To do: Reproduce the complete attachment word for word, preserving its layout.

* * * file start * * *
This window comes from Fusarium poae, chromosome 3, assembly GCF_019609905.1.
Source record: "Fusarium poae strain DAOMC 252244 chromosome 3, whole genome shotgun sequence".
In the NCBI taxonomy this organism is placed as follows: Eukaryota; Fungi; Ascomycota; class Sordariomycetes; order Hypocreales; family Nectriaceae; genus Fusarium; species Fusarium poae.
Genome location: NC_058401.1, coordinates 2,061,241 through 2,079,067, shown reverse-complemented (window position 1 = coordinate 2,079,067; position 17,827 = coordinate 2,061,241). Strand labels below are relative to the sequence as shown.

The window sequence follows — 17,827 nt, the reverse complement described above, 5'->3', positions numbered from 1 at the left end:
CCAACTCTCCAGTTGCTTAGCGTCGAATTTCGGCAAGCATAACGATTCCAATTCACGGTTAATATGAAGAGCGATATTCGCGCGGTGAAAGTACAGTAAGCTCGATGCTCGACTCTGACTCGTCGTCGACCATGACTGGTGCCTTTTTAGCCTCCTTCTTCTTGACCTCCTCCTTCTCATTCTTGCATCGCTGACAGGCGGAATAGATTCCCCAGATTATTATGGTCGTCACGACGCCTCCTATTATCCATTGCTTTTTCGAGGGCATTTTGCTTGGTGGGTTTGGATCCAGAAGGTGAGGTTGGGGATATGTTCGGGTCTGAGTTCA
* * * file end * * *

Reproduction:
This window comes from Fusarium poae, chromosome 3, assembly GCF_019609905.1.
Source record: "Fusarium poae strain DAOMC 252244 chromosome 3, whole genome shotgun sequence".
In the NCBI taxonomy this organism is placed as follows: Eukaryota; Fungi; Ascomycota; class Sordariomycetes; order Hypocreales; family Nectriaceae; genus Fusarium; species Fusarium poae.
Genome location: NC_058401.1, coordinates 2,061,241 through 2,079,067, shown reverse-complemented (window position 1 = coordinate 2,079,067; position 17,827 = coordinate 2,061,241). Strand labels below are relative to the sequence as shown.

The window sequence follows — 17,827 nt, the reverse complement described above, 5'->3', positions numbered from 1 at the left end:
CCAACTCTCCAGTTGCTTAGCGTCGAATTTCGGCAAGCATAACGATTCCAATTCACGGTTAATATGAAGAGCGATATTCGCGCGGTGAAAGTACAGTAAGCTCGATGCTCGACTCTGACTCGTCGTCGACCATGACTGGTGCCTTTTTAGCCTCCTTCTTCTTGACCTCCTCCTTCTCATTCTTGCATCGCTGACAGGCGGAATAGATTCCCCAGATTATTATGGTCGTCACGACGCCTCCTATTATCCATTGCTTTTTCGAGGGCATTTTGCTTGGTGGGTTTGGATCCAGAAGGTGAGGTTGGGGATATGTTCGGGTCTGAGTTCA